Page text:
The Philippines illegally building structures on Vietnam's island in East Sea
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|A Filipino soldier patrols the shores of Thitu Island in the Truong Sa (Spratly) group of islands in the East Sea. © Reuters|
The Philippines has completed a beaching ramp on Thitu Island, which it calls Pag-asa, that will allow easier transfer of construction equipment.
The development bolsters Manila's maritime defense position amid ramped-up efforts by Beijing to assert its expansive territorial claims in the East Sea.
The Philippine Department of National Defense said it held a formal turnover ceremony on June 9. A sheltered port for Philippine fishing vessels was also built.
“We can now proceed with the other projects planned,” Lorenzana said. A runway on the island will be repaired, he said.
The plan comes amid renewed tensions between the US and China in the East Sea (known internationally as the South China Sea).
Lorenzana said the USD 26 million of planned upgrades include improvements to Thitu's landing strip but stressed the island would not become a military installation.
"The purpose of this is to develop this area into a viable community," said Lorenzana, adding that he was confident that Beijing would not view Tuesday's visit as a provocation.
"We will not militarize this. I call it militarization if we bring in other weapons that are heavy, like canons or missiles, everything. We will not do that here."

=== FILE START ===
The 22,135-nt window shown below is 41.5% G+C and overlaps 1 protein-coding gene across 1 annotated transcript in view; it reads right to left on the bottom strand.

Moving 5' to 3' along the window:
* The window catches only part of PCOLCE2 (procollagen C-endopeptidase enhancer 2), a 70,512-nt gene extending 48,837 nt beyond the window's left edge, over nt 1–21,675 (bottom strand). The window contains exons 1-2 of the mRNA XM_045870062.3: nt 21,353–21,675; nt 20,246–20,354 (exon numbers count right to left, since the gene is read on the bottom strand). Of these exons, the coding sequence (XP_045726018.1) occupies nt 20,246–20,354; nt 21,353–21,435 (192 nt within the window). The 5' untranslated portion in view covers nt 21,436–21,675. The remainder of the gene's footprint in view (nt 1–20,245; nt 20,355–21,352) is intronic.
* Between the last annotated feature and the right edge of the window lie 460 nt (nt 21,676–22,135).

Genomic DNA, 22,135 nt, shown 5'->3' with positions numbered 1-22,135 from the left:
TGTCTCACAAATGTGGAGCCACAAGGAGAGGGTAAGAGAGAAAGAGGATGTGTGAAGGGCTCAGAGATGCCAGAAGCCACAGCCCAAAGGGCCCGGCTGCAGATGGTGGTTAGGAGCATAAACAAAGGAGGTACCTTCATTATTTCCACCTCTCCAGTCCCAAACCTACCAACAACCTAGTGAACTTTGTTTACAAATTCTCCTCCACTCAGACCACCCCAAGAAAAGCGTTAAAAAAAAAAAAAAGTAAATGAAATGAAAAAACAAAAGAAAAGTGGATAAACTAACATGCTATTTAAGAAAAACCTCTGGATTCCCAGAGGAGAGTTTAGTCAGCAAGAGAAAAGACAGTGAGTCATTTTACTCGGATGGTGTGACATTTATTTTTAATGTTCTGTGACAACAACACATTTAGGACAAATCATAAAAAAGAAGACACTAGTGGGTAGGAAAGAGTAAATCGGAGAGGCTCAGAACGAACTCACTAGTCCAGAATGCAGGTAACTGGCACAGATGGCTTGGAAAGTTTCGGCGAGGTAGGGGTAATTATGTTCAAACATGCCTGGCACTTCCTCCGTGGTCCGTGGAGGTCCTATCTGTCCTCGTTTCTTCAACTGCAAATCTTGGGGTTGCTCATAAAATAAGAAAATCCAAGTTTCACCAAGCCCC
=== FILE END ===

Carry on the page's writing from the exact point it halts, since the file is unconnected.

During Lorenzana's last visit in 2017, Chinese authorities warned his plane to leave, but on June 9 he said there was "no word from them anymore", adding that China knew Manila's intentions were peaceful.
|Philippines' top defense officials, including Defense Secretary Delfin Lorenzana (center) and Navy chief Giovanni Bacordo (right), led a formal ceremony on June 9 marking the completion of a beaching ramp on Thitu Island in the Truong Sa (Spratly). Photo courtesy of the Department of National Defense|
|The Thitu Island of the Truong Sa (Spratly) Islands.|
|A handout photo by Philippines' Department of National Defense shows the illegally built beach ramp at Thitu Island in the East Sea. Philippines' Department of National Defense/Handout via REUTERS|
According to Asian Nikkei Review, the Philippines' government began repairs in 2018 but works have been hampered partly by inclement weather, defense officials previously said, even as hundreds of Chinese fishing vessels were also reported to be circling the island on multiple occasions.
The Philippine Navy last month said it docked a ship on Thitu for the first time.
China seized the Hoang Sa (Paracel) Islands from South Vietnam by force in 1974, and Truong Sa (Spratly) Islands from Vietnam in 1988. China also formed the so-called the “Sansha City” on Woody Island since 2012, with the intention of taking control of islands in the East Sea. China has also been illegally building artificial islands in recent years, some equipped with radar, runways and surface-to-air missiles. Those include Subi Reef just 24km away and visible from Thitu./.
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